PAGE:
Le Moyne College’s Department of Occupational Therapy  SOTA (Student Occupational Therapy Association) regularly conducts service projects, promotes social interactions among students, and raises money for charitable causes. Our SOTA also elects a representative to the AOTA and financially supports that person’s attendance at the annual conference in April. Current service includes volunteering at Casey’s Place (an after school program for children with special needs), and participation in Step Up (a regular exercise class for people who are homeless).

Career Preparation

"From dissecting a cadaver to learning more about the structures of the human body, to the challenging, yet rewarding fieldwork experiences, I believe these experiences set this program apart from other MSOT programs. I can say with full confidence that I am ready to enter the arena of occupational therapy and make a real difference in the world." - John Doughty, '18

Want to Apply?

The Master of Science program in Occupational Therapy at Le Moyne College is a professional entry-level degree for students who have earned a baccalaureate degree in a field other than occupational therapy. Anyone interested in applying to Le Moyne College’s Occupational Therapy program needs to be aware of the following:

 • All applications must be submitted through OTCAS. Go to www.otcas.org to begin the process. Check below under Pre-requisites to Apply for a full list of requirements during the application process.

• Admission is on a rolling basis through the application deadline of February 15. Applications received by November 15 will receive priority review.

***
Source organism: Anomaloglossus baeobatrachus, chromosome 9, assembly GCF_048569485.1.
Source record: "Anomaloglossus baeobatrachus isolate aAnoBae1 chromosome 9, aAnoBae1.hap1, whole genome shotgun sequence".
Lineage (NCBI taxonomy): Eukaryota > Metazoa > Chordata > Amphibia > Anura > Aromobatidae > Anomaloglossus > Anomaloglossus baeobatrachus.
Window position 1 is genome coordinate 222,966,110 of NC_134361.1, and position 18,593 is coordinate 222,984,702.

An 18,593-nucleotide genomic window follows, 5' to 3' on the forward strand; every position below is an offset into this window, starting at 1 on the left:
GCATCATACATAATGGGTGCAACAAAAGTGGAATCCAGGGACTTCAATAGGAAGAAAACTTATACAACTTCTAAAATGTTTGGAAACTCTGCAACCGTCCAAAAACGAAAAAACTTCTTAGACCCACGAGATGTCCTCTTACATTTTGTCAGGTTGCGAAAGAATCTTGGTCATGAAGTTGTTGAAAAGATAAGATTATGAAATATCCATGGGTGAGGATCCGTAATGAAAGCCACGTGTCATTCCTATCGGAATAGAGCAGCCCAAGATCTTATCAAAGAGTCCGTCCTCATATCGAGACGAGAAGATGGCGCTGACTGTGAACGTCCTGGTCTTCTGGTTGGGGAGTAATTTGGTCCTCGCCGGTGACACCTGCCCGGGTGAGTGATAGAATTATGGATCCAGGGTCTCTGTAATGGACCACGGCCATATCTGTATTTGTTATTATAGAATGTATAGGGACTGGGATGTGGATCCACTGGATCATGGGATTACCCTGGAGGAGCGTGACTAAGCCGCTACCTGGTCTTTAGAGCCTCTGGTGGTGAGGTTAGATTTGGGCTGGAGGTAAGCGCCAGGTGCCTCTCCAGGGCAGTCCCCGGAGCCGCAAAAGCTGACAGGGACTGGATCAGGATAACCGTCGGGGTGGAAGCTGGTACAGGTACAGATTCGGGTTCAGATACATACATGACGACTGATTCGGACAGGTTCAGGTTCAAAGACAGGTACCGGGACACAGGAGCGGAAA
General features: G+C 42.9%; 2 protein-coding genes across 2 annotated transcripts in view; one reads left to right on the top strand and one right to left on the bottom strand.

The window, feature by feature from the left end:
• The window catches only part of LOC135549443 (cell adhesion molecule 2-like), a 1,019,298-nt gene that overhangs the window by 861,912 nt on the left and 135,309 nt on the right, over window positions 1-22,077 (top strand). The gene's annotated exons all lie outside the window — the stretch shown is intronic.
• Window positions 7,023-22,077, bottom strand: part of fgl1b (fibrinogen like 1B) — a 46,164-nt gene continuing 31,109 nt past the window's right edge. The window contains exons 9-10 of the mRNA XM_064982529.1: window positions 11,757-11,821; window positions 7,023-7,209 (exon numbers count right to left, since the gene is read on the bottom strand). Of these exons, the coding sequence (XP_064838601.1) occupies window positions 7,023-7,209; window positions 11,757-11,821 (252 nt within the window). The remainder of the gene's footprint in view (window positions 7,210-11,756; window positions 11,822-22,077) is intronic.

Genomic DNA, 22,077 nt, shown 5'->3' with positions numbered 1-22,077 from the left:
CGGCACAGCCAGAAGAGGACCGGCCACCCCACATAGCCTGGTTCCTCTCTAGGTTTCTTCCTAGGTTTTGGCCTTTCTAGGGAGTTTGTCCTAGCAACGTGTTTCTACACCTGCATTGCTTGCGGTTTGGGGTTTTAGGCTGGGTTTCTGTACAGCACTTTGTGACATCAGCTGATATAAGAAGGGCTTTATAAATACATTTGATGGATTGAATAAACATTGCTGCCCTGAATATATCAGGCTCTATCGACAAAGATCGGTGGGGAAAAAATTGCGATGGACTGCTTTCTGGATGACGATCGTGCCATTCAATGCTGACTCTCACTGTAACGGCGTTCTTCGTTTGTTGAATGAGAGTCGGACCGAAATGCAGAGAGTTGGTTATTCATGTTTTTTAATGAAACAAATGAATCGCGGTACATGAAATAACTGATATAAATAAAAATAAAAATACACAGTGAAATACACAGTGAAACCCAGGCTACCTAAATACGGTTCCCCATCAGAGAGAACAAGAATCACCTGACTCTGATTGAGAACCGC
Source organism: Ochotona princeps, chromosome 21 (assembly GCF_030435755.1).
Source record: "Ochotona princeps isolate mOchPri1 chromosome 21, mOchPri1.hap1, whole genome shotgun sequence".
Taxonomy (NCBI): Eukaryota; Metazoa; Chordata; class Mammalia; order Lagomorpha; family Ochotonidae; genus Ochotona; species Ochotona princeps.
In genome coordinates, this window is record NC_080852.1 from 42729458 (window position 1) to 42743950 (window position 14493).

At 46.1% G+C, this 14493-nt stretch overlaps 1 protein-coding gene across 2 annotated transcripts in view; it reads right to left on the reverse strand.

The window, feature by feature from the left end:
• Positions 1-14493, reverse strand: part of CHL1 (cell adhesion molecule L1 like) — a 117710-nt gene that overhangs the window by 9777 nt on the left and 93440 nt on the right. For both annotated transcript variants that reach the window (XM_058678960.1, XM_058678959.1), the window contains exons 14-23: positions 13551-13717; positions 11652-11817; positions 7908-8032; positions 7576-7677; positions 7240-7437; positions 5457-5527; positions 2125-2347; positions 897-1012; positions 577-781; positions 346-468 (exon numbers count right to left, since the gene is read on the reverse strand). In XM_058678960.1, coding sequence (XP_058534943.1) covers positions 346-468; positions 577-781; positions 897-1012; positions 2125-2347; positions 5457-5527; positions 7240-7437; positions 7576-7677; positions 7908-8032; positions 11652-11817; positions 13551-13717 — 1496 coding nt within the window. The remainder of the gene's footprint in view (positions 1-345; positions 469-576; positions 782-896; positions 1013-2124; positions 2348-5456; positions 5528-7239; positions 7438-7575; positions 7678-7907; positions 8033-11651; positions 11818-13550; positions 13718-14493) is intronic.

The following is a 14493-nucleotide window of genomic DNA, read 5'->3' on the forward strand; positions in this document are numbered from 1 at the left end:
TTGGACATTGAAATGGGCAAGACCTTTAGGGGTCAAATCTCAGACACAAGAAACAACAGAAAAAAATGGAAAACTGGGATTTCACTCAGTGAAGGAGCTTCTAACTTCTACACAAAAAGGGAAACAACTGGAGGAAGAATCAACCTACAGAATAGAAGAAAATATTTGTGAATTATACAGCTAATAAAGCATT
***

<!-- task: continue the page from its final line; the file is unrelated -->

•Successful applicants will have a two-day orientation near the end of May and classes will start at the end of May/beginning of June.

• Completion of prerequisite courses by the start of orientation is required. If an applicant has not completed them by the time of their application, a plan for completion by orientation must be submitted to the Office of Graduate Admissions.



Before beginning the program:

• At least 40 hours of clinical observation under the supervision of a licensed OT in multiple settings with different clients
• Completion of the prerequisite courses (semesters or equivalent quarters) with a B or better. AP courses and CLEP credit are not accepted for prerequisites.
• One semester of anatomy and physiology, neuroscience, and lifespan or human development must be completed within the past five years.
• Millers Analogies Test (MAT) score in at least the 35th percentile or GRE scores of 152 Verbal, 150 Quantitative, and 4.0 Writing.
• International Students: A score of at least 79 on the TOEFL or 6.5 on the IELTS in place of the MAT.

Before orientation:

All new students must show proof of current CPR certification. This certification MUST include First Aid/CPR and AED training for both adults and children (pediatrics). Online courses will not be accepted.

Students also must submit a certificate of complete physical examination that indicates the student is capable of completing the educational program, including clinical rotations no later than four weeks prior to matriculation. All students are also required to have health insurance when entering the program and to provide proof in August of each year thereafter.